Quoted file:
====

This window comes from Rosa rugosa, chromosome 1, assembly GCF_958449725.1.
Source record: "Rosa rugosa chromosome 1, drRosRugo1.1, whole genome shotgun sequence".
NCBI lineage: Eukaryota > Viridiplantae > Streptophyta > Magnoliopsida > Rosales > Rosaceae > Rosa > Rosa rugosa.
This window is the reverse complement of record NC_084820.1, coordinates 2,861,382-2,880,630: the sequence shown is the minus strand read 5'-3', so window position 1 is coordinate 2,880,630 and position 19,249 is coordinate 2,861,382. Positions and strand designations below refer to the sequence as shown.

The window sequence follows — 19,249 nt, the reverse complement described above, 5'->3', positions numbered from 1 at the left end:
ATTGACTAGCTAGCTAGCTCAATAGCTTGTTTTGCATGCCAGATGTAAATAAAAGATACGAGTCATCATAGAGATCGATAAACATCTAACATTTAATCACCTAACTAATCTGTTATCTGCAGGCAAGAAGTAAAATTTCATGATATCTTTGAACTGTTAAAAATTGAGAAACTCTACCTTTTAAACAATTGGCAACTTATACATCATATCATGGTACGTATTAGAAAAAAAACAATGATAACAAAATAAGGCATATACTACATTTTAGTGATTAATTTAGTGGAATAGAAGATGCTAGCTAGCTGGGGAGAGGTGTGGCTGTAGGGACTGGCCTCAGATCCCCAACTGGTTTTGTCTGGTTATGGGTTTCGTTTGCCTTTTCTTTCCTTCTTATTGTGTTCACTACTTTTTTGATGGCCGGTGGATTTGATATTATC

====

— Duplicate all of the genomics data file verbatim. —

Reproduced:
This window comes from Rosa rugosa, chromosome 1, assembly GCF_958449725.1.
Source record: "Rosa rugosa chromosome 1, drRosRugo1.1, whole genome shotgun sequence".
NCBI lineage: Eukaryota > Viridiplantae > Streptophyta > Magnoliopsida > Rosales > Rosaceae > Rosa > Rosa rugosa.
This window is the reverse complement of record NC_084820.1, coordinates 2,861,382-2,880,630: the sequence shown is the minus strand read 5'-3', so window position 1 is coordinate 2,880,630 and position 19,249 is coordinate 2,861,382. Positions and strand designations below refer to the sequence as shown.

The window sequence follows — 19,249 nt, the reverse complement described above, 5'->3', positions numbered from 1 at the left end:
ATTGACTAGCTAGCTAGCTCAATAGCTTGTTTTGCATGCCAGATGTAAATAAAAGATACGAGTCATCATAGAGATCGATAAACATCTAACATTTAATCACCTAACTAATCTGTTATCTGCAGGCAAGAAGTAAAATTTCATGATATCTTTGAACTGTTAAAAATTGAGAAACTCTACCTTTTAAACAATTGGCAACTTATACATCATATCATGGTACGTATTAGAAAAAAAACAATGATAACAAAATAAGGCATATACTACATTTTAGTGATTAATTTAGTGGAATAGAAGATGCTAGCTAGCTGGGGAGAGGTGTGGCTGTAGGGACTGGCCTCAGATCCCCAACTGGTTTTGTCTGGTTATGGGTTTCGTTTGCCTTTTCTTTCCTTCTTATTGTGTTCACTACTTTTTTGATGGCCGGTGGATTTGATATTATC